Air pollution: should we worry?

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air pollutionOver the past few weeks, air pollution has become a hot topic, and this time the concern is not for the environment – it is for our health. Worries over the toxicity of the air we breathe have been revived after it was uncovered that Volkswagen’s new cars emit more nitrogen oxide than their unrealistic factory tests reported. Air quality, it seems, remains an important issue even in the 21st century.

Atmospheric pollution poses a real health risk, not just to those who are already ill or have weak immune systems, but to everyone. The World Health Organisation reported in 2014 that nearly seven million people die annually due to air pollution. Ninety percent of these are in the developing world. In London alone almost 50,000 people experience premature deaths due to prolonged exposure to air pollution. This is largely as a result of solid particulates and the gas nitrogen dioxide. Both of these pollutants become dangerous when found in high atmospheric concentrations.

Particulates which have a ten micrometre diameter or less are especially dangerous to humans, as they can become lodged within the lungs, and lead to both cardiovascular and respiratory diseases, in addition to lung cancer, regardless of whether people are predisposed to said conditions. Air pollution also has short term effects, such as dry throat and sore eyes, or an increase in the symptoms of lung conditions and asthma.

Levels of nitrogen dioxide, the other main air pollutant, are increasing. The proportion of nitrogen dioxide to nitrogen monoxide rose from 5-7% in 1997 to 15-16% in 2009, according to the Department for Environment, Food and Rural Affairs. This is partly due to the rise in diesel cars during the mid-1990s. Car manufacturer lobby groups swayed the European Commission to favour diesel vehicles over the far more common petrol cars in Europe, as diesel was praised for its relatively low carbon emissions (15% lower than petrol) at a time when reducing carbon emissions was becoming a priority for governments. Despite producing four times the nitrogen dioxide emissions of petrol and 22 times the emission of particulates, diesel was kept at lower prices and diesel car owners enjoyed reduced taxes. Only now are the implications of this becoming clear, as is the need for such impacts to be minimised.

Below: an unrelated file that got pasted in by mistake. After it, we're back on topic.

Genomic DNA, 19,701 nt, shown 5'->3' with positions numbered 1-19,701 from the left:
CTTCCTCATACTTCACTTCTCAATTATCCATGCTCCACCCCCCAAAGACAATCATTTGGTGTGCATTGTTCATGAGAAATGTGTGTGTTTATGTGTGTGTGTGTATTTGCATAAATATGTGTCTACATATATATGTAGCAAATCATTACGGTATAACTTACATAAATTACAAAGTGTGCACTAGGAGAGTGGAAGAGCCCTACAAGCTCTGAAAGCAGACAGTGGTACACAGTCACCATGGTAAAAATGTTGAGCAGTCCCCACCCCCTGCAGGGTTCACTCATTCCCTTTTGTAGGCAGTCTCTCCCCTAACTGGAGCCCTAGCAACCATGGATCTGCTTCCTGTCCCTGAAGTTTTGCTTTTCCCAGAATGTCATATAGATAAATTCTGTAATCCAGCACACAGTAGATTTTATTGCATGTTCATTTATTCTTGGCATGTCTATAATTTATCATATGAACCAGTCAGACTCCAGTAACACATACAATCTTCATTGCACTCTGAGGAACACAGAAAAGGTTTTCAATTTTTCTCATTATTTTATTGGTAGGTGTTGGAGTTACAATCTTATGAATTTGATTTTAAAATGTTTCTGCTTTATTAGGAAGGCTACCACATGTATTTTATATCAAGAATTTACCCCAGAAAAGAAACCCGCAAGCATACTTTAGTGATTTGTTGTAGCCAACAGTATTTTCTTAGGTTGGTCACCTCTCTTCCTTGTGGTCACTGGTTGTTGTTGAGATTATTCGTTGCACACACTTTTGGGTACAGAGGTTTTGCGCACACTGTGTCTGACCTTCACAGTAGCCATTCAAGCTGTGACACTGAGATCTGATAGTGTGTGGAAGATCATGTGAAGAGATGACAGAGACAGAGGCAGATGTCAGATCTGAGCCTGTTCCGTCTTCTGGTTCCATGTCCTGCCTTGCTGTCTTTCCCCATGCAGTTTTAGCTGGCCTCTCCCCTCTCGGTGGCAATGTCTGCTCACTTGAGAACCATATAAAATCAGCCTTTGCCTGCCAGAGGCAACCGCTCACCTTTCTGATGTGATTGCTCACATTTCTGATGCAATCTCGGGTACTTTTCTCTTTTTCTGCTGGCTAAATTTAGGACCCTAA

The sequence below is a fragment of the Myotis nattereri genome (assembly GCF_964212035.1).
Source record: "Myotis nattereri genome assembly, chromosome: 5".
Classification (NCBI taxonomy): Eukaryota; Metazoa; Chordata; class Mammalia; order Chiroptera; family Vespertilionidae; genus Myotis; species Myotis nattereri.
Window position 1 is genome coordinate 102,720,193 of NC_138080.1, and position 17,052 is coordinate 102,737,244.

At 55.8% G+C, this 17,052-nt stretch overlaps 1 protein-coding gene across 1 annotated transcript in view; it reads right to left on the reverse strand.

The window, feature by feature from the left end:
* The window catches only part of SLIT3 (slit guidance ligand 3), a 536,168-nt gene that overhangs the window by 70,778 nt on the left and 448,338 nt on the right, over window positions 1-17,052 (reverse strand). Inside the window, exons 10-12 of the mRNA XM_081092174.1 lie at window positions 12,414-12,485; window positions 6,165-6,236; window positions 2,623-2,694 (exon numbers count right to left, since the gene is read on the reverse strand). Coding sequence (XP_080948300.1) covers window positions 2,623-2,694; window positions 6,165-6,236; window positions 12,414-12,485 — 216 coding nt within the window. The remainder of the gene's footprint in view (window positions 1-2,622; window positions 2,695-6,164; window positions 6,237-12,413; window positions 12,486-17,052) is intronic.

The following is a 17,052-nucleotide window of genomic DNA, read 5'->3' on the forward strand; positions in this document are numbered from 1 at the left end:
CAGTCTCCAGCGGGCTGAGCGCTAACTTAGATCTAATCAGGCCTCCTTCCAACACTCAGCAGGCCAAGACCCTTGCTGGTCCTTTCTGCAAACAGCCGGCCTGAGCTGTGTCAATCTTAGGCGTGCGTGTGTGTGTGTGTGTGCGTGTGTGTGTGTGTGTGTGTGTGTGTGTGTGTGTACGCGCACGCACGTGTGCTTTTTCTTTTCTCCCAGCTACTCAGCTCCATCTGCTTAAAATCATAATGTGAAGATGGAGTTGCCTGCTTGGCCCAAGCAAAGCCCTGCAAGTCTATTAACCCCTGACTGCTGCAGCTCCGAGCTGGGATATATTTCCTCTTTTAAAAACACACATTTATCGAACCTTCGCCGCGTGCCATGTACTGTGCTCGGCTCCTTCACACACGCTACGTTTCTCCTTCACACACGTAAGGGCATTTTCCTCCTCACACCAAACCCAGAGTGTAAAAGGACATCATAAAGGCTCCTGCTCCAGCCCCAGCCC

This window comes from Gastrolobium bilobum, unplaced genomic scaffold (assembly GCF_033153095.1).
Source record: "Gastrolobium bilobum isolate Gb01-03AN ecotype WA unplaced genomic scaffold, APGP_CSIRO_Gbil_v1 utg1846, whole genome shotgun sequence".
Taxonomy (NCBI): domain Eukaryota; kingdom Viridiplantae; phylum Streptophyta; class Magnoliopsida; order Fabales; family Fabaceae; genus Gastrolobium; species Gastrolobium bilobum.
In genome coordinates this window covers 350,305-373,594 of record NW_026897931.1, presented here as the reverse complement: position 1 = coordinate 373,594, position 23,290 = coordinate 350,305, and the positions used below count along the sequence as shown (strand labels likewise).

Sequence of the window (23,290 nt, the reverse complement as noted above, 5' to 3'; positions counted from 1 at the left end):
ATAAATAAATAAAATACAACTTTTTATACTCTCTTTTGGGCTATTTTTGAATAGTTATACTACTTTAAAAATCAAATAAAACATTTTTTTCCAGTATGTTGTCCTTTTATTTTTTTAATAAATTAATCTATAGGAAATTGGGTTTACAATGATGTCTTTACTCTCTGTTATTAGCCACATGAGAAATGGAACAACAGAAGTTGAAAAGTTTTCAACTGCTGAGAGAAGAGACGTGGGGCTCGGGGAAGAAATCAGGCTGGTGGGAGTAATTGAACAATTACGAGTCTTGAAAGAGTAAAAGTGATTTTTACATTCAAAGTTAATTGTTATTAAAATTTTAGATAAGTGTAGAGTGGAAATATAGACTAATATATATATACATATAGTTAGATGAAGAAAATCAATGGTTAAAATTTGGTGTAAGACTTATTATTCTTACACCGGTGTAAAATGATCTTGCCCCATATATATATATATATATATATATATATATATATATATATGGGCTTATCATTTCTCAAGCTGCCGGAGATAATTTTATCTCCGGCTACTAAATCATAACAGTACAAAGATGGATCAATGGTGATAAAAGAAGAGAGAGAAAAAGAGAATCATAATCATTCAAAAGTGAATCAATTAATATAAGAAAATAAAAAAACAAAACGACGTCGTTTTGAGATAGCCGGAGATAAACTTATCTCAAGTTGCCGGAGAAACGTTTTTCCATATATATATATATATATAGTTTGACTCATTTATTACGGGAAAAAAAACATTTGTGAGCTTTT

Preventing air pollution, however, is difficult, and would involve major social, cultural and economic changes. According to the HRAPIE Project (Health risks of air pollution in Europe) run by the WHO, some of the largest anthropological emission sources in 2013 were road transport, industry and agriculture. These all come into our lives every day, as we drive to the shops, use mass manufactured goods and eat food grown all over the world. They are the driving causes of air pollution, and they are difficult to avoid.

Despite the legal guidelines in place to reduce air pollution in Europe, it is hard to stop emitting pollutants in high levels, as London in particular has shown. The WHO declared that particulate matter with a diameter of 10 micrometres or less must not exceed levels of 50µg/m3 every 24 hours. This measure is not unreasonable, considering such levels can still lead to a 8.6 month reduction in life expectancy in many European cities. The target, however, remains a distant dream: within the first three weeks of monitoring nitrogen dioxide emissions, London used up its annual allowance.

Illegal levels of air pollution are not uncommon, and when such high levels of nitrogen dioxide are considered in air pollution fatalities, the deaths in London alone amount to almost 50,000 people each year. Previous statistics show lower figures, as the impacts of nitrogen dioxide on the population were not thought to be of much consequence and have only become apparent with emerging technologies.

It’s not certain that this will change soon, but environmentalists remain hopeful. Air pollution is becoming a more widely known issue, and people are realising the huge impact that it currently has, and will continue to have, on their lives. In addition to this, intergovernmental organisations are implementing laws and guidelines to reduce emissions, especially those of particulates and nitrogen dioxide, alongside reducing carbon emissions. Ideally, in less than a century there will be no articles about air pollution so harmful that it damages human health, because it will simply have ceased to be a problem.

Photograph: David Leo Veksler via Flickr

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